A wordless man with much to say

For most of 2012, Mary MacDougall was acting community leader at l’Arche Cape Breton. That year, her birthday fell on a Tuesday, the night the whole community gathers to share supper, news, and conversation. That’s when Mary received an unexpected birthday gift from a man who has never spoken a word in his life.

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Then there was the time L’Arche Core Member David Gunn decided to ham it up at a gathering where EMT’s were present, inspiring a bigger reaction than he bargained for.

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You can subscribe to l’Arche Cape Breton’s YouTube channel, and follow l’Arche Cape Breton on Facebook, Twitter, and Instagram. You can also make a tax-deductible donation to l’Arche Cape Breton (a registered charity) by sending a cheque payable to The Ark Community Initiatives Society, 3 l’Arche Lane, Whycocomagh NS  B0E-3M0.

A department that makes life harder for people with disabilities

Huffington Post’s Canadian edition yesterday published an investigative report by a team of student journalists from the University of King’s College detailing the housing crisis facing Nova Scotians with intelectual disabilities.

There is not enough room in the system for all of the people who need a place to live. They languish on waiting lists that are hundreds of names long. Their families, in turn, must support them with scant financial, caregiving or community programming resources. Eventually the families get too old or sick to do it, making the situation for their relatives in rehab even worse.

With so little room, placements are driven by crises. These crises, in turn, lead to inappropriate placements that only exacerbate individuals’ disabilities and sometimes cause mental health issues.

It is a bureaucratic system driven by policies, not people’s needs. And in the instances where policy would help to improve lives – in properly licensing, regulating, staffing and overseeing housing options – the system falls short.

Successive provincial governments have known all about this crisis and have repeatedly promised to fix it. The current NDP government is no exception.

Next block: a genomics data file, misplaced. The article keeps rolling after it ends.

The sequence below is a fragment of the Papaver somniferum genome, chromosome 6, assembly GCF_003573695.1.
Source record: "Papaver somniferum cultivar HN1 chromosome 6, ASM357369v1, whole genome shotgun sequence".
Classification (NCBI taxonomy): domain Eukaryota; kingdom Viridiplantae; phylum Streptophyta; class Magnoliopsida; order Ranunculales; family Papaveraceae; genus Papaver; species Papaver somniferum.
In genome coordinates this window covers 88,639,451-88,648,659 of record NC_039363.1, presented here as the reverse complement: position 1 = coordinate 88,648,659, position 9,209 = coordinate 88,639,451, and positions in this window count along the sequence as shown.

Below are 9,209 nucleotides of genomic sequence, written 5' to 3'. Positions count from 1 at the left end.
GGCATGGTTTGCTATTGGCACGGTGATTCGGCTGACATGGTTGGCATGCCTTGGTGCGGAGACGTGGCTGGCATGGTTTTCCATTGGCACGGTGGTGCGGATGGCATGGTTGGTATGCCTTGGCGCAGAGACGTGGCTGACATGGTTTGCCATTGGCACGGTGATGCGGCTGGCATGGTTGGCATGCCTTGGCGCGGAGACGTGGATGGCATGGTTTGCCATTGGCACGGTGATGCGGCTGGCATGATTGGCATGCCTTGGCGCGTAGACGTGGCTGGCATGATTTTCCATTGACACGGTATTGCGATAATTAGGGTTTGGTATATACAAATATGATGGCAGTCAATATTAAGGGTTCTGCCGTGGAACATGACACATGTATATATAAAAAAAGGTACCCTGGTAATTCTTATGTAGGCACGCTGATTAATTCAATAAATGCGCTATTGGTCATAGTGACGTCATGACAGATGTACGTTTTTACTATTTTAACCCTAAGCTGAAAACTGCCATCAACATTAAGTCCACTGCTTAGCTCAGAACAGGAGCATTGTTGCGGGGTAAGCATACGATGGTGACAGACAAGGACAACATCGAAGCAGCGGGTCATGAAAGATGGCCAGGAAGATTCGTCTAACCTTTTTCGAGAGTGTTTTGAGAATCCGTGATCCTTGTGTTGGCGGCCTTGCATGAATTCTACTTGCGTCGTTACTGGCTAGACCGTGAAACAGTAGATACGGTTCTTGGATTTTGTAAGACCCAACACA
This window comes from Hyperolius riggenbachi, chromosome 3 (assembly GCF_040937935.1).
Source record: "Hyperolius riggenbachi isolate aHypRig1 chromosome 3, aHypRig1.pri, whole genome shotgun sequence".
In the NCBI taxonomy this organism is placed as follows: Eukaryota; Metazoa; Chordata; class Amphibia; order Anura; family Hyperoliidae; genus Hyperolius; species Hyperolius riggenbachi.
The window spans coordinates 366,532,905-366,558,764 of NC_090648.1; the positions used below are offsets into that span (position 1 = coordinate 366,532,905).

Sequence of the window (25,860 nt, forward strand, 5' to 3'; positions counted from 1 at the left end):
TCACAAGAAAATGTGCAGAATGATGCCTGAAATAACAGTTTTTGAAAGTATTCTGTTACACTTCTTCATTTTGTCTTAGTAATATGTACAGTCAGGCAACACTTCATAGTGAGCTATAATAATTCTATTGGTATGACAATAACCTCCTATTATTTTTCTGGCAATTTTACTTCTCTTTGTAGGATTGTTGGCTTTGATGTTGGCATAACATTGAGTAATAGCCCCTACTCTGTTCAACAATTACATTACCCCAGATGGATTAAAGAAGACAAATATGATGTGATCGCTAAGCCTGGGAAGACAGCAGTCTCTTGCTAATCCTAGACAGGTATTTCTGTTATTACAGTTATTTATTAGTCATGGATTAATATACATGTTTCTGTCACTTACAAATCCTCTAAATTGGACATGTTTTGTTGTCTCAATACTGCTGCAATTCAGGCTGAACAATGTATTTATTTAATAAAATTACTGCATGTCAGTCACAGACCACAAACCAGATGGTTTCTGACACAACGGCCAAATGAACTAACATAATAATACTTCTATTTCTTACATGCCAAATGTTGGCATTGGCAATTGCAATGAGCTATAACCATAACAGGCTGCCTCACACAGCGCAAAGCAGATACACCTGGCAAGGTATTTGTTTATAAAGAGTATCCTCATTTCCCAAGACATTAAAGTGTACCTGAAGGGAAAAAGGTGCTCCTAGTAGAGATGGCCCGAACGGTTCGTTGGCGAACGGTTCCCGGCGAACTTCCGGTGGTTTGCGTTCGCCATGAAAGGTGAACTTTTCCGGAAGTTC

After years of inaction, the Department of Community Services (DCS) recently produced a report — more accurately a discussion paper — about options for dealing with the crisis. The new document repeats sweeping promises of change, but DCS continues to ignore the findings of a 2001 report it commissioned that could have served as a basis for action 12 years ago.

“The Kendrick report is now over 10 years old and basically the fundamentals of the Kendrick report are no different now than … 10 years ago,” Dr. Brian Hennen, a past president of the College of Family Physicians of Canada, told the student journalists.

Jenn Power, Atlantic Regional Co-ordinator for l’Arche Cape Breton [and—disclosure—my daughter-in-law] summed up the crisis on her Possibilities blog.

[T]he primary struggles of the individuals profiled in the piece are not their disabilities per se, nor the way those disabilities might affect their mobility, learning skills, or emotional health.  Instead, the suffering they endure arises from the way the provincial “support” system treats them as a result of their disabilities.  They are reduced to their diagnoses, their difficult behaviours, their classification level.  They languish on endless waiting lists with no idea of the future, then are hurried into last-minute crisis placements at warehousing facilities.  They are forced to fit into an existing (outdated) system; the system is not expected to change to fit the needs of individuals.

This is not news to any of us who have friends or family members with intellectual disabilities, or who have been involved in this field for any length of time.  Our people are overlooked, patronized, ignored, devalued, and abused.  Their voices are not heard.  But boy, do they have something to say.

At Nova Scotia’s l’Arche communities, and many other DCS-funded homes, bureaucratic rules often deepen the impact of disabilities, rather than lighten them. Here’s one of several examples Power cites:

Lindsay and Tanya, both of whom graduated from high school and hold down full time jobs, would say that they deserve the right to stay home alone and watch TV or read a book or relax on the couch for a couple of hours every now and then.  But because they live in a provincially funded group home, they are denied this dignity of risk and are forced to join whenever their housemates leave the house.

Of the ways Darrell Dexter’s government failed to achieve its supporters’ aspirations, none is more disheartening than its failure to bring order, purpose, and humanity to the Department of Community Services. Will the next government do any better?

If you’re near Sydney Saturday night…

Consider taking in the annual l’Arche Cape Breton Springfest at the World Trade and Convention Center, Membertou. It’s an evening of stories and songs  by the l’Arche troupe, together with delicious desserts and an auction featuring arts and crafts by l’Arche folks, and goods donated by l’Arche supporters.